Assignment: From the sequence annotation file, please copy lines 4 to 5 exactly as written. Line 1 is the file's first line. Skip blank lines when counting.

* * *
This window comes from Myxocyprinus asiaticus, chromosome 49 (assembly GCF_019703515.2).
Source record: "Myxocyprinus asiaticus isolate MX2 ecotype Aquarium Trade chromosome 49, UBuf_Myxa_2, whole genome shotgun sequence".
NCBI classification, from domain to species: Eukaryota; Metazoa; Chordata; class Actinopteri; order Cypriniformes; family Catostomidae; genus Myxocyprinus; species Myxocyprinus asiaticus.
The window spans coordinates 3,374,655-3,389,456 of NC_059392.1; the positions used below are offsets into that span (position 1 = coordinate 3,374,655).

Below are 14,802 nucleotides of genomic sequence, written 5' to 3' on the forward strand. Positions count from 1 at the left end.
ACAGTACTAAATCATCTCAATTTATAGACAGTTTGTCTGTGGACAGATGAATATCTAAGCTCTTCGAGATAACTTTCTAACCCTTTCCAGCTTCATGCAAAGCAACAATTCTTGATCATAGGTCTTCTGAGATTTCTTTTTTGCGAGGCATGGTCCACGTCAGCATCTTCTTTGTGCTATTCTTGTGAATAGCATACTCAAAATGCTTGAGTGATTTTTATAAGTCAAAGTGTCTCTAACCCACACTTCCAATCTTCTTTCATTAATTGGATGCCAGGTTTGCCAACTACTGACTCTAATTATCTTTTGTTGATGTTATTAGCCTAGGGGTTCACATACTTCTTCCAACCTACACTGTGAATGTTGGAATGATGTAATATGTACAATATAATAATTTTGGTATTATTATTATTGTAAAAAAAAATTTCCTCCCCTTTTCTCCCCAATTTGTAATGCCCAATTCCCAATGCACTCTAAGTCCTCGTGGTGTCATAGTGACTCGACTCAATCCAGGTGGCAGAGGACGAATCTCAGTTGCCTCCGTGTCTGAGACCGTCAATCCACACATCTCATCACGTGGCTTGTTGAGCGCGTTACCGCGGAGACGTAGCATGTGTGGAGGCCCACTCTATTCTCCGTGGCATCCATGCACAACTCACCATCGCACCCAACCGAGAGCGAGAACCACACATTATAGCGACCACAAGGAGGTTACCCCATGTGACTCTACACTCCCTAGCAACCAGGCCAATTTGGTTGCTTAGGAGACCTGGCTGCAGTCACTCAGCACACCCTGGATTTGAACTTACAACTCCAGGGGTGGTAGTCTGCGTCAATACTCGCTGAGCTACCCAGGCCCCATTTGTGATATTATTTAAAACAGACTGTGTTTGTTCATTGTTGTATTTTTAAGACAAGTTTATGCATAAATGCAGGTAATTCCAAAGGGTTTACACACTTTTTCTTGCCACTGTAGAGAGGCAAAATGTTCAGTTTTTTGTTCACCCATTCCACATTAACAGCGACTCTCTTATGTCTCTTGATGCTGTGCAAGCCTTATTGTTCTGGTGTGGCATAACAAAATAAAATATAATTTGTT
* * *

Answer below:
The window spans coordinates 3,374,655-3,389,456 of NC_059392.1; the positions used below are offsets into that span (position 1 = coordinate 3,374,655).

Below are 14,802 nucleotides of genomic sequence, written 5' to 3' on the forward strand. Positions count from 1 at the left end.